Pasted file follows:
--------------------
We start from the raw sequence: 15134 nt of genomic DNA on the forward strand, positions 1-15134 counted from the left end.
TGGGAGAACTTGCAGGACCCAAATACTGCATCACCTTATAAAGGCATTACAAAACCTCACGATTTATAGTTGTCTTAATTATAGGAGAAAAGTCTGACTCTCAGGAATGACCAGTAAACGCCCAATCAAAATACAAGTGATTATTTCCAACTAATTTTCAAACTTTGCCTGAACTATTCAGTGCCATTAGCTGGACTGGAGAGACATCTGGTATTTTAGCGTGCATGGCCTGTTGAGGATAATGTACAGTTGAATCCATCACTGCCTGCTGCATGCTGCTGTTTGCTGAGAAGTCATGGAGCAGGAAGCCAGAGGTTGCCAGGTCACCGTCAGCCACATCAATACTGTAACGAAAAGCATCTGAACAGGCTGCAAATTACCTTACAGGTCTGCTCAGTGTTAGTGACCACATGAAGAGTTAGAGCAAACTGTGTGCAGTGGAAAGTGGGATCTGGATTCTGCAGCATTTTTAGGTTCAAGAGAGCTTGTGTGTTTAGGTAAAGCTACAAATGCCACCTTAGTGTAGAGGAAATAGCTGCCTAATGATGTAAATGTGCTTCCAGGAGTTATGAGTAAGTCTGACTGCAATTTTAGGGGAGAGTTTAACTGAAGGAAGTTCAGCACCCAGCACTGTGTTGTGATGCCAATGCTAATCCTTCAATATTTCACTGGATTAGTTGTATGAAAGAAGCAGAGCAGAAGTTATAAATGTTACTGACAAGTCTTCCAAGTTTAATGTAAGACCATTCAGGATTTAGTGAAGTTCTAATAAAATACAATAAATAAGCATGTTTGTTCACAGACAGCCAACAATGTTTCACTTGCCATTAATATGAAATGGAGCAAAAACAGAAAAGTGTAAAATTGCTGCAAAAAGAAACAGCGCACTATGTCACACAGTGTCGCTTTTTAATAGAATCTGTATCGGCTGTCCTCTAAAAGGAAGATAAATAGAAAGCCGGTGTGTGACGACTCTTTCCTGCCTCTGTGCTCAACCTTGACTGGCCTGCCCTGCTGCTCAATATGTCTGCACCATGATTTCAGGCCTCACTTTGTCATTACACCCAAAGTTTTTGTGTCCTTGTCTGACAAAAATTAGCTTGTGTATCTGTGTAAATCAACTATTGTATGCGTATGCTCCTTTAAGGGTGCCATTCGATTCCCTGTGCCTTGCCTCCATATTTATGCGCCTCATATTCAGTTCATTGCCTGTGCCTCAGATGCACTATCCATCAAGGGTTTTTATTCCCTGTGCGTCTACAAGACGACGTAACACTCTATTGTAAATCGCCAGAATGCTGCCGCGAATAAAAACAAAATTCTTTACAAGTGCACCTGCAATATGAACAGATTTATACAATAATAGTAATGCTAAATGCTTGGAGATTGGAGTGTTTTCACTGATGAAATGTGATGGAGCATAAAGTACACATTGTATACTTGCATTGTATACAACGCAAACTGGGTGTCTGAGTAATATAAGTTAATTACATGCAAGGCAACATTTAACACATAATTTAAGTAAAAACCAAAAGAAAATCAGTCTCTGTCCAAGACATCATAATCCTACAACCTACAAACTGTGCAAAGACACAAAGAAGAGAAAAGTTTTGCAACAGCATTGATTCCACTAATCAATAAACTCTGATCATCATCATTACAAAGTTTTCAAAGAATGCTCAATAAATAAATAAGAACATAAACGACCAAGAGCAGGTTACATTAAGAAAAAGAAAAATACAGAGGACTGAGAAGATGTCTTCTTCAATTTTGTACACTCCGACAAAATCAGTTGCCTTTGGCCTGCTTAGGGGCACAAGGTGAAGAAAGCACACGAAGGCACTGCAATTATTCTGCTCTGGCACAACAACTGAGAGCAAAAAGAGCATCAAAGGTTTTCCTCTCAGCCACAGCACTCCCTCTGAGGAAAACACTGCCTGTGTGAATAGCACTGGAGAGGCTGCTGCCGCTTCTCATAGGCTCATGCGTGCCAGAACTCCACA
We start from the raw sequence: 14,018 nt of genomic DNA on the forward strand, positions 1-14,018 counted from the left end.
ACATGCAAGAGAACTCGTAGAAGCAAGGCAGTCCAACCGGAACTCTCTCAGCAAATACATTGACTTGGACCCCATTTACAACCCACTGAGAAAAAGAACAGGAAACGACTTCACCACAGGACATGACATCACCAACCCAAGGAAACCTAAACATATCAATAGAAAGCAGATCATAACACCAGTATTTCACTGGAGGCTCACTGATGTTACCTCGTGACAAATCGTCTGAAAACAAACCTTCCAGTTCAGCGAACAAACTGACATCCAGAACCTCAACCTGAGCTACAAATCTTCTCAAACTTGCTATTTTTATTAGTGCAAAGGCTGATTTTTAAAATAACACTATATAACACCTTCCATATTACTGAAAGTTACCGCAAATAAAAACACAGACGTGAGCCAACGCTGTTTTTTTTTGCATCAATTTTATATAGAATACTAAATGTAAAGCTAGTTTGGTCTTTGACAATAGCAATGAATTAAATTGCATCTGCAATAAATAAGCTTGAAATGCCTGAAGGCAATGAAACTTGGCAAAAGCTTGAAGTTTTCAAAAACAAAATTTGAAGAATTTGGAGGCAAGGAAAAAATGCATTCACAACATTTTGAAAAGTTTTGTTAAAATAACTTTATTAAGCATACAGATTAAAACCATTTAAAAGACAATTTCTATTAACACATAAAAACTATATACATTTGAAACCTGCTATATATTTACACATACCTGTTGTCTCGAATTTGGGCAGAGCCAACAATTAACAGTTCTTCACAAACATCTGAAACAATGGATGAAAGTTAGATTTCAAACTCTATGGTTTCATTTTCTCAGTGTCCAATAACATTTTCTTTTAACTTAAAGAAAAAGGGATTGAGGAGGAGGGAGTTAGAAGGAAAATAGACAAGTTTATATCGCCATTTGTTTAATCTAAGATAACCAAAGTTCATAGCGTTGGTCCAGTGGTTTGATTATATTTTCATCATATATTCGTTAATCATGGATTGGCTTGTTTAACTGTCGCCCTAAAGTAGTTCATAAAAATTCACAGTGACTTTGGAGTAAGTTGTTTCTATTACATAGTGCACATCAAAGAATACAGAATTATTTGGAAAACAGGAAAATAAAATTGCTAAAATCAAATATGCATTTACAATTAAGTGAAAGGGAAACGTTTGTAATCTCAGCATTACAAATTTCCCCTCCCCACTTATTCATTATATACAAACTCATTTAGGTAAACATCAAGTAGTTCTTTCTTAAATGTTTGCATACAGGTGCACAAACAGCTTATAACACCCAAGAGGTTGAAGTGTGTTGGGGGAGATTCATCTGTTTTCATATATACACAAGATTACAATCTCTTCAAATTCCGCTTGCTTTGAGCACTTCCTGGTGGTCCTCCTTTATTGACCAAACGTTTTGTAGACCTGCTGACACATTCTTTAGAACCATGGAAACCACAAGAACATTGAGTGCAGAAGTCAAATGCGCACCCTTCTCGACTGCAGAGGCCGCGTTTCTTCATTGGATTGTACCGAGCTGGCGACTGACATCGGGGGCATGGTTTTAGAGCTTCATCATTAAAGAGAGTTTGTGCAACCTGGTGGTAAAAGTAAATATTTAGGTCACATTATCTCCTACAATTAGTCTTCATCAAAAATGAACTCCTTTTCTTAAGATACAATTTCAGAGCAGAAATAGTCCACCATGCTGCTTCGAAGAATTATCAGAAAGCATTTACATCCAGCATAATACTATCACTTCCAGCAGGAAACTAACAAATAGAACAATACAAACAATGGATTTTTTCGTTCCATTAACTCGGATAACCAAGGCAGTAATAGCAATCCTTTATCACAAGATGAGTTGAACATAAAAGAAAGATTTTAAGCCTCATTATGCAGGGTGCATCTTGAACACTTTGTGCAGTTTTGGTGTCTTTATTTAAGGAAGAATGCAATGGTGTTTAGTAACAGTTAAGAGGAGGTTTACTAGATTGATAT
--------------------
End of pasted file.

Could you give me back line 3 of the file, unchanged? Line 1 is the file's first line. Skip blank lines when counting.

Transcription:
We start from the raw sequence: 14,018 nt of genomic DNA on the forward strand, positions 1-14,018 counted from the left end.